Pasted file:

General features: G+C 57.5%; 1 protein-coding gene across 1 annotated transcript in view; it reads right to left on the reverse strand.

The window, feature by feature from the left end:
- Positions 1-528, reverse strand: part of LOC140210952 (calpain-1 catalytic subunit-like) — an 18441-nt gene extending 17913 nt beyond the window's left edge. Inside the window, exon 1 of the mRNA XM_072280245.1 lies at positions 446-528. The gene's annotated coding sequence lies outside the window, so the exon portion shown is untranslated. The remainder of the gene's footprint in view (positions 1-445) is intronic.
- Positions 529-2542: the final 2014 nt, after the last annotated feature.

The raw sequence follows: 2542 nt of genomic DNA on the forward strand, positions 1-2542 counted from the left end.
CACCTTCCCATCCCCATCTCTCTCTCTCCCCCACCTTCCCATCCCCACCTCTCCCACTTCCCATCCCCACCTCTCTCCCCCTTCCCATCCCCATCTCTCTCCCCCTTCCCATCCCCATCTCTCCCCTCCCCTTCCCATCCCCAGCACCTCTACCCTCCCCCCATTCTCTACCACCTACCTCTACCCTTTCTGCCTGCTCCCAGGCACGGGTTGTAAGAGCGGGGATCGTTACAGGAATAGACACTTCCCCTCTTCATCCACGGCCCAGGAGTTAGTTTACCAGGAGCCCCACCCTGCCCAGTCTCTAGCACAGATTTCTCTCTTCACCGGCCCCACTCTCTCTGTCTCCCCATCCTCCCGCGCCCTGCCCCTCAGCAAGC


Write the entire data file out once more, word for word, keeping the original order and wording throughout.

General features: G+C 57.5%; 1 protein-coding gene across 1 annotated transcript in view; it reads right to left on the reverse strand.

The window, feature by feature from the left end:
- Positions 1-528, reverse strand: part of LOC140210952 (calpain-1 catalytic subunit-like) — an 18441-nt gene extending 17913 nt beyond the window's left edge. Inside the window, exon 1 of the mRNA XM_072280245.1 lies at positions 446-528. The gene's annotated coding sequence lies outside the window, so the exon portion shown is untranslated. The remainder of the gene's footprint in view (positions 1-445) is intronic.
- Positions 529-2542: the final 2014 nt, after the last annotated feature.

The raw sequence follows: 2542 nt of genomic DNA on the forward strand, positions 1-2542 counted from the left end.
CACCTTCCCATCCCCATCTCTCTCTCTCCCCCACCTTCCCATCCCCACCTCTCCCACTTCCCATCCCCACCTCTCTCCCCCTTCCCATCCCCATCTCTCTCCCCCTTCCCATCCCCATCTCTCCCCTCCCCTTCCCATCCCCAGCACCTCTACCCTCCCCCCATTCTCTACCACCTACCTCTACCCTTTCTGCCTGCTCCCAGGCACGGGTTGTAAGAGCGGGGATCGTTACAGGAATAGACACTTCCCCTCTTCATCCACGGCCCAGGAGTTAGTTTACCAGGAGCCCCACCCTGCCCAGTCTCTAGCACAGATTTCTCTCTTCACCGGCCCCACTCTCTCTGTCTCCCCATCCTCCCGCGCCCTGCCCCTCAGCAAGC